The phrase often heard in the early reaction to President Bush's nomination of John Roberts to the Supreme Court was "not much is known about" the appellate judge. His record has been described as "enigmatic."
Actually, a lot is known about Roberts, all of it good. He grew up in Indiana, raced through Harvard, graduated magna cum laude from Harvard Law, and clerked for a federal appellate judge and for William Rehnquist on the Supreme Court when the now-chief justice was still an associate.
He went on to touch all the bases in the big leagues of Washington law — stints in the offices of the U.S. attorney general, White House counsel and solicitor general and a big-time law firm and, finally, in 2003 a seat on the District of Columbia appeals court, a bench considered second only to the Supreme Court itself. He has appeared before the high court 39 times and is considered a top-flight appellate lawyer. The man is hardly a blank canvas.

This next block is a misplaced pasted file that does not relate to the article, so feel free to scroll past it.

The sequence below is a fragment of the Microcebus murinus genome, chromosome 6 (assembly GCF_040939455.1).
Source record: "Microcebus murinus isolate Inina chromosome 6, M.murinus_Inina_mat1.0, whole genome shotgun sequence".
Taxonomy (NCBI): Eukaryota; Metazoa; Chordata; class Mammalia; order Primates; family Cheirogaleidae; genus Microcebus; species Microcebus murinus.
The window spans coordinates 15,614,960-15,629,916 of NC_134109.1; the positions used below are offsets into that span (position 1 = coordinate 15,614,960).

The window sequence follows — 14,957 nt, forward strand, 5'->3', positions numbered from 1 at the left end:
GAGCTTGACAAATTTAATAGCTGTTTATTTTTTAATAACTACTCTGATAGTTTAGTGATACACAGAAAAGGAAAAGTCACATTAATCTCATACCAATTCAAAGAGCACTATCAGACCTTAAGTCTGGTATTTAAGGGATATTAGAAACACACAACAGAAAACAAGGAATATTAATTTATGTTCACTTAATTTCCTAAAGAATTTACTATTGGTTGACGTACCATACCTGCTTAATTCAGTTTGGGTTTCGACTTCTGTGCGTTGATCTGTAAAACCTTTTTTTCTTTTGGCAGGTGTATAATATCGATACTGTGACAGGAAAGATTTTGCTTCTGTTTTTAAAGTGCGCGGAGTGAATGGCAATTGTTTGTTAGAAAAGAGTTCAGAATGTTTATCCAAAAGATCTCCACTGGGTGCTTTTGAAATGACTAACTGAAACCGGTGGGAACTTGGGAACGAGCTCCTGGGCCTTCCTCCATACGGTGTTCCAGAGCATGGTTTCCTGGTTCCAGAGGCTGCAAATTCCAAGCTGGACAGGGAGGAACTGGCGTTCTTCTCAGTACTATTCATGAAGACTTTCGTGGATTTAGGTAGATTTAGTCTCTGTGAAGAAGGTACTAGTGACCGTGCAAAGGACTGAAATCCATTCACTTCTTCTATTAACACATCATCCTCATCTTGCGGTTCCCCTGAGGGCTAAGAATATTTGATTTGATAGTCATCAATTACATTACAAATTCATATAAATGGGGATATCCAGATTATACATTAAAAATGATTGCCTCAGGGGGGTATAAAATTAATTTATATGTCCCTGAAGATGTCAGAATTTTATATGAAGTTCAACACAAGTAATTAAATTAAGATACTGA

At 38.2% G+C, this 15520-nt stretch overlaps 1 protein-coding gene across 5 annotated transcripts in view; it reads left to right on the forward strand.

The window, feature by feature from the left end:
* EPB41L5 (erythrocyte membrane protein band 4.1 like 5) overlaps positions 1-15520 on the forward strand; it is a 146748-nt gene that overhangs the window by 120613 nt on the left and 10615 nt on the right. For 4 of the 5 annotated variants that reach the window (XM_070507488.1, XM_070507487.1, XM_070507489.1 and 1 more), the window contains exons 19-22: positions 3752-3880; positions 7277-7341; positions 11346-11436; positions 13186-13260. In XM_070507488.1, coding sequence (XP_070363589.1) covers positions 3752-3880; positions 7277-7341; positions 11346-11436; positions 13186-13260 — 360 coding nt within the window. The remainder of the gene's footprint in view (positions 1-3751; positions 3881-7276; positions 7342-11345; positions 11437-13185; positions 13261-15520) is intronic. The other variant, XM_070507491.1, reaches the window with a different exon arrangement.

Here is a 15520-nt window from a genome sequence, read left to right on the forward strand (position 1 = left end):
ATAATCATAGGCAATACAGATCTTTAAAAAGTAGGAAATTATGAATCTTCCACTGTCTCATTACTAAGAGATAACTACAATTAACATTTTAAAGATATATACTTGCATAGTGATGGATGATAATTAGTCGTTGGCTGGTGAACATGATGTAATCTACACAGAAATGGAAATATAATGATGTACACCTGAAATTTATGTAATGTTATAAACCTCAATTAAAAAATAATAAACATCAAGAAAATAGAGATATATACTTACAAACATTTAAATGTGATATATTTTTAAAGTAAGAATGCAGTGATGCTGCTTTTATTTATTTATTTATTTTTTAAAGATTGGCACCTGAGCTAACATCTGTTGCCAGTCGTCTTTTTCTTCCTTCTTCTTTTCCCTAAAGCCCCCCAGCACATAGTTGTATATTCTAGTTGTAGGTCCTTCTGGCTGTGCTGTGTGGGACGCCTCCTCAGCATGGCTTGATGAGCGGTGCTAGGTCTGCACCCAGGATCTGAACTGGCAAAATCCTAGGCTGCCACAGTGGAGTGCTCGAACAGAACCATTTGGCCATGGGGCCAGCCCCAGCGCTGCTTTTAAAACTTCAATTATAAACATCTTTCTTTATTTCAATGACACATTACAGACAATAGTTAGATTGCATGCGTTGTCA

He is a judicial conservative in the accepted sense of that term, but he is no ideologue. The words generally used to describe his opinions are "reasoned" and "dispassionate" and excerpts show a dry wit — as in his reference, in an endangered-species case, to "a hapless toad that, for reasons of its own, lives its entire life in California."
The phrase "not much is known about" tends to come from the farther reaches of the political spectrum, where both the far left and the far right fear he may be a closet member of the other side.
As an official in the administration of the elder Bush, arguing for overturning Roe v. Wade — supporters say he was only arguing his client's position — Roberts attracted the immediate and reflexive opposition of abortion-rights groups. But in his 2003 confirmation hearings, he said, appropriately, that he regarded the decision as "a matter of settled law."
The right expressed disappointment that Bush seemed to have erred on the side of caution and gone for a safe choice, rather than the kind of extra-chromosome conservative they had hoped for.
If there is truly anything to the charge that "not much is known about," it's the duty of the Senate Judiciary Committee and the full Senate to find out during the confirmation process. Failing some unknown disqualifying factor, we look forward to seeing him on the bench when the Supreme Court reconvenes in October.